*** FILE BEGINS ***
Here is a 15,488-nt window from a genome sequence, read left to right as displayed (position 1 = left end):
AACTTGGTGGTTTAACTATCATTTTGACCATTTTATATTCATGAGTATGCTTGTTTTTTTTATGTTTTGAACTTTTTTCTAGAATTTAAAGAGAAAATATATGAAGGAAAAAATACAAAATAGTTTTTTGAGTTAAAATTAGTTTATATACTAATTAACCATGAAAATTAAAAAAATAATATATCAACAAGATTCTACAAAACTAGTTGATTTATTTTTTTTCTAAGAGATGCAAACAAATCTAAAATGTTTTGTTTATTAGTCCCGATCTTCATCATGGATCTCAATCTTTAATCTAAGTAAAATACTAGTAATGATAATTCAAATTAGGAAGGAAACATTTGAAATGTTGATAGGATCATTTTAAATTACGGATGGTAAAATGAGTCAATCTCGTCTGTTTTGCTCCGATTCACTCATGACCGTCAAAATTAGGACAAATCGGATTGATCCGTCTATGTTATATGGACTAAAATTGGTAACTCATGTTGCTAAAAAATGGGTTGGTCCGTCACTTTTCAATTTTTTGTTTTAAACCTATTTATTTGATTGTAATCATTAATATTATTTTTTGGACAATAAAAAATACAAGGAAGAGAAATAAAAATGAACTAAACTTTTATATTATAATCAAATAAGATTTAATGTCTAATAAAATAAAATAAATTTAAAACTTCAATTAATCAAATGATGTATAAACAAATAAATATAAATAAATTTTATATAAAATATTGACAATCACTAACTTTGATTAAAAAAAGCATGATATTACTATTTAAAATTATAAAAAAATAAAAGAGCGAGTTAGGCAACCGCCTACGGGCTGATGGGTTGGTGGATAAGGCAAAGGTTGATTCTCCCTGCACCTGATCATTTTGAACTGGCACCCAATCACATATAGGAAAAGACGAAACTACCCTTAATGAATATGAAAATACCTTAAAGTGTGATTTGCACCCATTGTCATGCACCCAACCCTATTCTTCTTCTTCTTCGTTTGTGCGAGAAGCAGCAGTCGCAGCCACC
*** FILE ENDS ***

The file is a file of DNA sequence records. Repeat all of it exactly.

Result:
Here is a 15,488-nt window from a genome sequence, read left to right as displayed (position 1 = left end):
AACTTGGTGGTTTAACTATCATTTTGACCATTTTATATTCATGAGTATGCTTGTTTTTTTTATGTTTTGAACTTTTTTCTAGAATTTAAAGAGAAAATATATGAAGGAAAAAATACAAAATAGTTTTTTGAGTTAAAATTAGTTTATATACTAATTAACCATGAAAATTAAAAAAATAATATATCAACAAGATTCTACAAAACTAGTTGATTTATTTTTTTTCTAAGAGATGCAAACAAATCTAAAATGTTTTGTTTATTAGTCCCGATCTTCATCATGGATCTCAATCTTTAATCTAAGTAAAATACTAGTAATGATAATTCAAATTAGGAAGGAAACATTTGAAATGTTGATAGGATCATTTTAAATTACGGATGGTAAAATGAGTCAATCTCGTCTGTTTTGCTCCGATTCACTCATGACCGTCAAAATTAGGACAAATCGGATTGATCCGTCTATGTTATATGGACTAAAATTGGTAACTCATGTTGCTAAAAAATGGGTTGGTCCGTCACTTTTCAATTTTTTGTTTTAAACCTATTTATTTGATTGTAATCATTAATATTATTTTTTGGACAATAAAAAATACAAGGAAGAGAAATAAAAATGAACTAAACTTTTATATTATAATCAAATAAGATTTAATGTCTAATAAAATAAAATAAATTTAAAACTTCAATTAATCAAATGATGTATAAACAAATAAATATAAATAAATTTTATATAAAATATTGACAATCACTAACTTTGATTAAAAAAAGCATGATATTACTATTTAAAATTATAAAAAAATAAAAGAGCGAGTTAGGCAACCGCCTACGGGCTGATGGGTTGGTGGATAAGGCAAAGGTTGATTCTCCCTGCACCTGATCATTTTGAACTGGCACCCAATCACATATAGGAAAAGACGAAACTACCCTTAATGAATATGAAAATACCTTAAAGTGTGATTTGCACCCATTGTCATGCACCCAACCCTATTCTTCTTCTTCTTCGTTTGTGCGAGAAGCAGCAGTCGCAGCCACC